Written by Gerald Boerner
Superstition holds that bad things happen in groups of three. If you believe that, the events of the last week fall into that pattern. on January 27th, the Apollo 1 fire took the lives of three of our astronauts. On the 28th, the Space Shuttle, Challenger, exploded just as it was about to go to full power on launch. And today, February 1st, we are covering the break up of the Space Shuttle, Columbia, the first shuttle to fly. So within a seven day period, we remember three disasters that have befallen our space program over the years.
Fortunately these disasters did not occur during one calendar week, but identifies a time of the year when they seemed to be more likely to occur. Why does this week seem to be so prone to accidents? After all, these missions were all associated with the Cape Canaveral/Kennedy Space Center complex located in southern Florida. That is not in the snow belt of the Great Lakes region nor were any of these accidents associated with hurricanes known to hit the area. So what could be the cause?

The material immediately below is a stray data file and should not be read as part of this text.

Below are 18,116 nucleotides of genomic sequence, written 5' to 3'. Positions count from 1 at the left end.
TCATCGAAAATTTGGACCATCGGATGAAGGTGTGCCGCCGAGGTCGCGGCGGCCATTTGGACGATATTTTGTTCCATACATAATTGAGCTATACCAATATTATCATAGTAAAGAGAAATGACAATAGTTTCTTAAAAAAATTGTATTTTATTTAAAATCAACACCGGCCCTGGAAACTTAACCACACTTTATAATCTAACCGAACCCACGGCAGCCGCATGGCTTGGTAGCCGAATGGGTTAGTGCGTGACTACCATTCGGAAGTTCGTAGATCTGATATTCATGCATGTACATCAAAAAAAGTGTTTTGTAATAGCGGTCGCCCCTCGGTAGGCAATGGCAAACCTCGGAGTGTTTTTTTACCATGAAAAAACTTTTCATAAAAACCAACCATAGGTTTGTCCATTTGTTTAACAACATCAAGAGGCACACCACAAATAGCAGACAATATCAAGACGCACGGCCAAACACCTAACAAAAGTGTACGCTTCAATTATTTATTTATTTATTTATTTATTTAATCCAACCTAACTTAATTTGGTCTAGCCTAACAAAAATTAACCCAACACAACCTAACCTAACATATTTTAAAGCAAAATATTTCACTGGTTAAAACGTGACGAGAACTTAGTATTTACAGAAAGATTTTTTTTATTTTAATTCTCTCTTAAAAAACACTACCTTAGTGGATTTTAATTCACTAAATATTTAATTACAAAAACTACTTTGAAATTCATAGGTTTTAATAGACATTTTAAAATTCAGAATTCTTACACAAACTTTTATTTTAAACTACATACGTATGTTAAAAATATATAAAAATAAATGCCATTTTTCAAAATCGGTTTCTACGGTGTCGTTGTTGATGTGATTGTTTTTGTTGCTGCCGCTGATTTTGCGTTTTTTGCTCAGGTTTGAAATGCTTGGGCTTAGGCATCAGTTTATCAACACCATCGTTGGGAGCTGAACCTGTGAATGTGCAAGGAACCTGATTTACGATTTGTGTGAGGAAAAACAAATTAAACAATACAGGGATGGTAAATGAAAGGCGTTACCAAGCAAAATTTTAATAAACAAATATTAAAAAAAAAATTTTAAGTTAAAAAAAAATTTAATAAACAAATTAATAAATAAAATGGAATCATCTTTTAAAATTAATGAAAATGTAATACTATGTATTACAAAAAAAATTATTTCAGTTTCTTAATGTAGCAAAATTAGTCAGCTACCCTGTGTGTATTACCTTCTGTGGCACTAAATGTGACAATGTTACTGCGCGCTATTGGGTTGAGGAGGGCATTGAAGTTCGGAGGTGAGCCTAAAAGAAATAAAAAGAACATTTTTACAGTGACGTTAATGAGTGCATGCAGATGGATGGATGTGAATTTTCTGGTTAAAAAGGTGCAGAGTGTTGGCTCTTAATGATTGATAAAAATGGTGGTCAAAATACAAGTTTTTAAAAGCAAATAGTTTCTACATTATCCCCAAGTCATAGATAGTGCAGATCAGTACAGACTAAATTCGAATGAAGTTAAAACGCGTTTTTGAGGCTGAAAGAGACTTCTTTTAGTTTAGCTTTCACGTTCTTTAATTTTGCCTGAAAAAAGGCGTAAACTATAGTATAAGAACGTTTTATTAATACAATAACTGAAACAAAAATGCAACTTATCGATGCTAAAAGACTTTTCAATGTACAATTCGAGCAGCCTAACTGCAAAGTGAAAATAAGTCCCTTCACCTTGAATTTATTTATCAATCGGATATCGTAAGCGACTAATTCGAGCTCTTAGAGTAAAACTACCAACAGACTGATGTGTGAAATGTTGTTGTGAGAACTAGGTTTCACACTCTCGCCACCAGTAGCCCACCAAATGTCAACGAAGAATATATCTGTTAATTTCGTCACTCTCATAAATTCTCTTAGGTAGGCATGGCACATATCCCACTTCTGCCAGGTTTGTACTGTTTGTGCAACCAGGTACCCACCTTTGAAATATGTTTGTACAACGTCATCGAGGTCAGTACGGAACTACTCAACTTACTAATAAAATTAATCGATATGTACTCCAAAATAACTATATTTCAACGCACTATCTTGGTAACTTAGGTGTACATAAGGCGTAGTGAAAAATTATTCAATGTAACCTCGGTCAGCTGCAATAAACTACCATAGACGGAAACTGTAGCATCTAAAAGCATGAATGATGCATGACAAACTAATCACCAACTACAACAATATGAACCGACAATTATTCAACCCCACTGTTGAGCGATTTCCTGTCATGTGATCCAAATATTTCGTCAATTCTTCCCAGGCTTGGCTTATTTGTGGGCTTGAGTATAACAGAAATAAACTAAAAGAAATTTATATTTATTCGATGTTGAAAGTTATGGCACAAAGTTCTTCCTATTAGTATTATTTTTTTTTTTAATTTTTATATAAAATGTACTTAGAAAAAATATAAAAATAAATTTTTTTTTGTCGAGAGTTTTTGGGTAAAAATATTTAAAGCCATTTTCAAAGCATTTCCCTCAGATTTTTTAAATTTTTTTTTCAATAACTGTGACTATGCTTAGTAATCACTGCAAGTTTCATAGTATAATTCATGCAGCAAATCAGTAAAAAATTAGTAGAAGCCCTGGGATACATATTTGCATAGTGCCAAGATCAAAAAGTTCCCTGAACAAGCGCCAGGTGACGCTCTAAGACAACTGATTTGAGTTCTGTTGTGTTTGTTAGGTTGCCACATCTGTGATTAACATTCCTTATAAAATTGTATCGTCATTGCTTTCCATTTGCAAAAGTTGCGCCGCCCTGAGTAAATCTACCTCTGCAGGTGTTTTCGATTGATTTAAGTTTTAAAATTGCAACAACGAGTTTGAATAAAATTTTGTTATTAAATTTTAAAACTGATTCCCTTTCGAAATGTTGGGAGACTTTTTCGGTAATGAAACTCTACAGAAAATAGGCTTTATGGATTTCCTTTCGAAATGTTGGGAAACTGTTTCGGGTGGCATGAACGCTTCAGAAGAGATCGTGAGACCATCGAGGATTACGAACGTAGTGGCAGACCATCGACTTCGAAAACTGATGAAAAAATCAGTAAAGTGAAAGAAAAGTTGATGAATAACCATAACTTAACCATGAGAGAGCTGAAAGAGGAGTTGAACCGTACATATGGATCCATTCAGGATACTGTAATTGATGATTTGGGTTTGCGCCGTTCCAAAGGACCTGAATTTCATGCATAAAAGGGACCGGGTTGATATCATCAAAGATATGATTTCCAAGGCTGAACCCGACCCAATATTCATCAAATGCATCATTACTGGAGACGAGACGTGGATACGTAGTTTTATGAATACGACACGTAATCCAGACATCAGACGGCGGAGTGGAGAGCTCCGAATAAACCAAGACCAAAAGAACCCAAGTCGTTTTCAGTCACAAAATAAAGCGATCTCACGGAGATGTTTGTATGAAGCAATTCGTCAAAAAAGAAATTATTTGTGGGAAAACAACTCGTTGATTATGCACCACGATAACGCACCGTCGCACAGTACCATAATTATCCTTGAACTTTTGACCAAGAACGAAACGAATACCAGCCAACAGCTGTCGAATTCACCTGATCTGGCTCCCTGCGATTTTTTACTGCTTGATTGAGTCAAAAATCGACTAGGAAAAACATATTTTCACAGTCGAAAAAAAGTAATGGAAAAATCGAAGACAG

Well, for one thing, space exploration has inherent risks; it is far riskier than traveling on a scheduled airline. The fire in the Apollo 1 Command Module probably could have occurred anywhere. NASA was still experimenting with the environment, especially for the first three-man crew.
A second factor was the weather at the cape. While the area is generally known to have a warm, sunny climate. However, the nights often had low temperatures that resulted in overnight frost and the build-up of icicles. And both shuttle disasters were associated with the cold temperatures. We often still hear about a delay of a launch due to icing, a lesson learned from these disasters.
Finally, we must remain aware that these rockets ran on liquid hydrogen and oxygen. In that state, the fuel itself is at temperatures far below zero degrees Fahrenheit. That in itself can cause ice to form on the outside of the tanks, of which the shuttle launch vehicle has two. Between the ice formed on the launch platform itself and the ice on the tanks, the is a real possibility for some of this ice breaking off and damaging the insulation tiles, o-rings, and other connections.
We grieve with the families and friends of these brave astronauts who perished in this disaster. The two non-Americans had performed their assigned tasks as expected during their time in space. It was as shock to all watching, including myself, as this shuttle came in for its landing at the cape. We had seen so many of these re-entry into Earth’s atmosphere during previous flights and expected the same, routine glide of the shuttle to another safe landing. Then the disaster hit; the areas of the shuttle’s underbelly that lost its heat tiles caused the accident. We didn’t know what had happened until the announcement from mission control. While space travel has inherent risks, may we never see another scene like this!